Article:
Jamie Oliver to close six restaurants after Brexit vote
Outlets account for less than 5% of chain’s turnover and company aims to redeploy staff
Chef Jamie Oliver: the restuarants that are closing are his Jamie’s Italian outlets, of which he has 42 in the UK and 36 elsewhere including Dublin
Jamie Oliver is to close six of his Italian restaurants in the UK after tough trading and the “pressures and unknowns” following the Brexit vote.
Oliver intends to close Jamie’s Italian restaurants in Aberdeen, Exeter, Cheltenham, Richmond, Tunbridge Wells and Ludgate Hill, near London’s St Paul’s Cathedral, by the end of the first quarter of the year.
A spokeswoman for Jamie Oliver said the announcement will not impact the chain’s only restaurant in the Republic, at Dundrum Town Centre.
“As every restuarant owner knows, this is a tough market and post-Brexit the pressures and unknowns have made it even harder,” said Simon Blagden, chief executive of the Jamie Oliver Restaurant Group.
The closures will affect about 120 employees, less than 5 per cent of the restaurant chain’s total staff, and the company aims to offer them alternative jobs at other Jamie’s Italian outlets.
Launching 22 more
“These closures are in no way a reflection on the dedication and commitment of our staff and my first priority is to try and secure those affected alternative jobs,” said Blagden. “Where this isn’t possible, we’ll be working with them to find alternative employment.”
Blagden said a combination of high costs of ingredients, staff training and lower footfall had forced the restaurant closures.
“Because we refuse to compromise on the quality and provenance of our ingredients and our commitment to training and developing our staff, we need restaurants that can serve an average of 3,000 covers every week to be sustainable,” he added.
Blagden said the six restaurants accounted for less than 5 per cent of the restaurant chain’s total turnover and overall the chain continues to perform well home and abroad.
“In the UK we will be focusing on our core Jamie’s Italian estate and on the expansion of the Barbecoa brand which will see two new openings in 2017,” he said. “Internationally we plan to launch another 22 Jamie’s Italian restaurants with our current partners and are also looking forward to focusing on running and developing further our newly acquired Australian restaurants.”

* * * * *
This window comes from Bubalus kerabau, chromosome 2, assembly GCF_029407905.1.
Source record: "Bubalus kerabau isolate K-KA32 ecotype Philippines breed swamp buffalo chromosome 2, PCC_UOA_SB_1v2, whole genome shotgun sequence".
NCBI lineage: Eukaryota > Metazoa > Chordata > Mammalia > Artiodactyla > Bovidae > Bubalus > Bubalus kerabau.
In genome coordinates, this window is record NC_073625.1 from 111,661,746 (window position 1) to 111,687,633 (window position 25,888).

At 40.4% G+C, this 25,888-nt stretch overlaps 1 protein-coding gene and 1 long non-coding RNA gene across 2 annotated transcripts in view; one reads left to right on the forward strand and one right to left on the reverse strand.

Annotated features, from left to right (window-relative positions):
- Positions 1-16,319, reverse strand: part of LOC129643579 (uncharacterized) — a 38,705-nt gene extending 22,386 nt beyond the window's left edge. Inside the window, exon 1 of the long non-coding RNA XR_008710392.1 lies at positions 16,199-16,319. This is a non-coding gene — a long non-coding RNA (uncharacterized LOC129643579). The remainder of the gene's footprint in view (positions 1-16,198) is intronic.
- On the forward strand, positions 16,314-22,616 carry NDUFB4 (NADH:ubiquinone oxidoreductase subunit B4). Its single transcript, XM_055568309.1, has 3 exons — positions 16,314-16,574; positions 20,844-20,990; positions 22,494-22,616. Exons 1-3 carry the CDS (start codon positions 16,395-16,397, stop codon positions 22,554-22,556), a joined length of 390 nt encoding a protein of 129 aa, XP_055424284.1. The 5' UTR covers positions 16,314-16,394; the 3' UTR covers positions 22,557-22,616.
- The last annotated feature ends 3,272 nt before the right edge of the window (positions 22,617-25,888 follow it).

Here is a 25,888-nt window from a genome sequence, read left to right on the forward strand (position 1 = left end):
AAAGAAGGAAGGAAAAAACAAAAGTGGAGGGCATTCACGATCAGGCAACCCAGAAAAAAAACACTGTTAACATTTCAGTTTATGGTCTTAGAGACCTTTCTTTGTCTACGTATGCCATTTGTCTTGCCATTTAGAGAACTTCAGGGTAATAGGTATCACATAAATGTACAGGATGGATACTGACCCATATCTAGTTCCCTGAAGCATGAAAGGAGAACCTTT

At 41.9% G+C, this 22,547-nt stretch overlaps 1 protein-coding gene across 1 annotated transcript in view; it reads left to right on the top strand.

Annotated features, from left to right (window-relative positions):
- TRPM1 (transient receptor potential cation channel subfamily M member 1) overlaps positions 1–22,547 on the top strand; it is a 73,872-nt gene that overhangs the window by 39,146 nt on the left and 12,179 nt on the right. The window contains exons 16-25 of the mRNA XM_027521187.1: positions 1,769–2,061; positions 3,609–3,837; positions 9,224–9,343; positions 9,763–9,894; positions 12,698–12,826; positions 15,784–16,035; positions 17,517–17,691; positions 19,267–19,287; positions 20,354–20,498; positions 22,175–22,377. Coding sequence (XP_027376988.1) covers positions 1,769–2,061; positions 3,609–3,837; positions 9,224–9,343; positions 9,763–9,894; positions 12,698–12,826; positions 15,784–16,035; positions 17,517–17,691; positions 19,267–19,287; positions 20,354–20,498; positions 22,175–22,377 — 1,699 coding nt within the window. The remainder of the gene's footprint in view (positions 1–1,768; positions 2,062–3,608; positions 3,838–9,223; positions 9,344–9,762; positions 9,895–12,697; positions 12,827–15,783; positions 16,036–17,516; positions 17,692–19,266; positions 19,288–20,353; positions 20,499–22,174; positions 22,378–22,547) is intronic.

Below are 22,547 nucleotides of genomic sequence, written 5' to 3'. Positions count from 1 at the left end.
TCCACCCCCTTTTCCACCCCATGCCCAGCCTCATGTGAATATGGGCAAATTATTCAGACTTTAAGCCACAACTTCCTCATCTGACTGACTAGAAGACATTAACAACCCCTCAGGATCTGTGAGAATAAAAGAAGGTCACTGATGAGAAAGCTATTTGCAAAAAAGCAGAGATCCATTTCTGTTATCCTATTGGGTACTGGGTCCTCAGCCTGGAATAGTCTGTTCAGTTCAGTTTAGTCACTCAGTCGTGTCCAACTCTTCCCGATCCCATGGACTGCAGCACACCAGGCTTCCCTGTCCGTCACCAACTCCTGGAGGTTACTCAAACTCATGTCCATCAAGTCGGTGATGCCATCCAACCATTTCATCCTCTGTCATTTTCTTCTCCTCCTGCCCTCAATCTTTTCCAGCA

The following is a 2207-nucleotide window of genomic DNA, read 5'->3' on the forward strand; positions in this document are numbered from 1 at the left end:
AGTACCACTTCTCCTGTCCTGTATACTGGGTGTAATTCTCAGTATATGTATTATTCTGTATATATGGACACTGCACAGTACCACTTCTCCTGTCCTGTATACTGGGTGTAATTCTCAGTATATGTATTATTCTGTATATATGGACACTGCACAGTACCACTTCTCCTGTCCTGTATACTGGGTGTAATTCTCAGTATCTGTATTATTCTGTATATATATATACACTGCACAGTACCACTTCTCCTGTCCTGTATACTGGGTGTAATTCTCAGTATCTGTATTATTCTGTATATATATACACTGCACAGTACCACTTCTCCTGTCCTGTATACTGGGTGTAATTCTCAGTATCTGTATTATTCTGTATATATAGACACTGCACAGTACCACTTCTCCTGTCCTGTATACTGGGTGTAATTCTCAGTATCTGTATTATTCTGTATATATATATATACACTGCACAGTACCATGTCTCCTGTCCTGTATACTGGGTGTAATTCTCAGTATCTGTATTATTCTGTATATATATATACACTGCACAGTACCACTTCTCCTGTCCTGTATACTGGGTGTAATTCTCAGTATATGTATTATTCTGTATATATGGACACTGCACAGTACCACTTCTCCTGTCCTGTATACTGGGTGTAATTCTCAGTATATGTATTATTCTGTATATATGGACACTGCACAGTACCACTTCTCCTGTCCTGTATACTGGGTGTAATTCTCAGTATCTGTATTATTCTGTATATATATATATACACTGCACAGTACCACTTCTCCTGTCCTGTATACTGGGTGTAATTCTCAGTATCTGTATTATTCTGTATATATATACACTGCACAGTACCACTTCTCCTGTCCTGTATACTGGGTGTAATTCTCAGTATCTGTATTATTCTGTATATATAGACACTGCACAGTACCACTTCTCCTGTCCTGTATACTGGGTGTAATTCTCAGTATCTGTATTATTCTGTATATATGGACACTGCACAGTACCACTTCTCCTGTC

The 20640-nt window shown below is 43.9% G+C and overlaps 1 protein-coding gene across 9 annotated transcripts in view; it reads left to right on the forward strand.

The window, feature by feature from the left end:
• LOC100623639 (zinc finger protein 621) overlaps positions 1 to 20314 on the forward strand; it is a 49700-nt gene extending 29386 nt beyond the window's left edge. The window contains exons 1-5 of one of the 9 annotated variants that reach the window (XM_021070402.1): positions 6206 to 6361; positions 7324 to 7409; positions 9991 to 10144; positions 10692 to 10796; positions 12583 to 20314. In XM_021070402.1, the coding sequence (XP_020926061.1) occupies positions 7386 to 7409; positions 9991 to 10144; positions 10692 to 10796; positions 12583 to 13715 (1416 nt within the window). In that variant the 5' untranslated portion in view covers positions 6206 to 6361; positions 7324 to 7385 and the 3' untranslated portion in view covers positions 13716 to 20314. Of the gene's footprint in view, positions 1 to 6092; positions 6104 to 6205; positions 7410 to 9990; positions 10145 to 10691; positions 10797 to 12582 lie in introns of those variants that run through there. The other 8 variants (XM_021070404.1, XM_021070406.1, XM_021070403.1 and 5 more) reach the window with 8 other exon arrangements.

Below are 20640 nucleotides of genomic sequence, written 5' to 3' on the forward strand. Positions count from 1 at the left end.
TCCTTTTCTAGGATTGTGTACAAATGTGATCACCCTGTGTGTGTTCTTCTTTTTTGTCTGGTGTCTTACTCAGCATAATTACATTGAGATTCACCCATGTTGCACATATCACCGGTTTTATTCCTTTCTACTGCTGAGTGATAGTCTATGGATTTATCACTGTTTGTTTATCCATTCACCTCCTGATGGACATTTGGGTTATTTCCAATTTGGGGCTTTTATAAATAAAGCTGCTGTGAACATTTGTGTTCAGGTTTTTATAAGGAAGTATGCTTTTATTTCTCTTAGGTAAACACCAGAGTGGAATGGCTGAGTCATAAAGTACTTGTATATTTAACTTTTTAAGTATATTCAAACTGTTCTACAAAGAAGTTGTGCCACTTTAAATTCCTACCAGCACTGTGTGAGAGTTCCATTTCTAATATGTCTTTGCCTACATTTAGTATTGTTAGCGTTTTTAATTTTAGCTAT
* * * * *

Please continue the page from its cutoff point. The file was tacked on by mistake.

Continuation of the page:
In November, Oliver moved to buy back his restaurant business in Australia after Keystone Group, which ran the operation, went into receivership and put the six-strong franchise up for sale.
Oliver currently has 42 Jamie’s Italian restaurants in the UK and more than 36 abroad run under his name.
“Our overall business is in very good shape, we finished last year with like-for-like sales growth and an increase in covers,” said Blagden. “Jamie’s Italian has become a much-loved presence on the UK high street and we have our teams to thank for that.”
In 2015, Oliver’s group of companies, which also spans areas including TV production, books and the FoodTube digital venture, increased its total revenues by 2 per cent to £158 million with pre-tax profits of £10.2 million.
The biggest contributor was Jamie’s Italian, where turnover rose by nearly 9 per cent to £116.1 million, although profits fell by 39 per cent from £3.8 million to £2.3 million due to fees from a failed process to bring in private equity backing.
In 2015, Oliver closed the last of his delicatessens, Recipease, in Notting Hill just before Christmas affecting 40 staff; it followed the closure of branches in Clapham Junction and Brighton the previous year.
In 2014, Oliver gave up an attempt to revive traditional British grub, closing three of his four Union Jack restaurants. Only the branch in London’s Covent Garden continues to operate.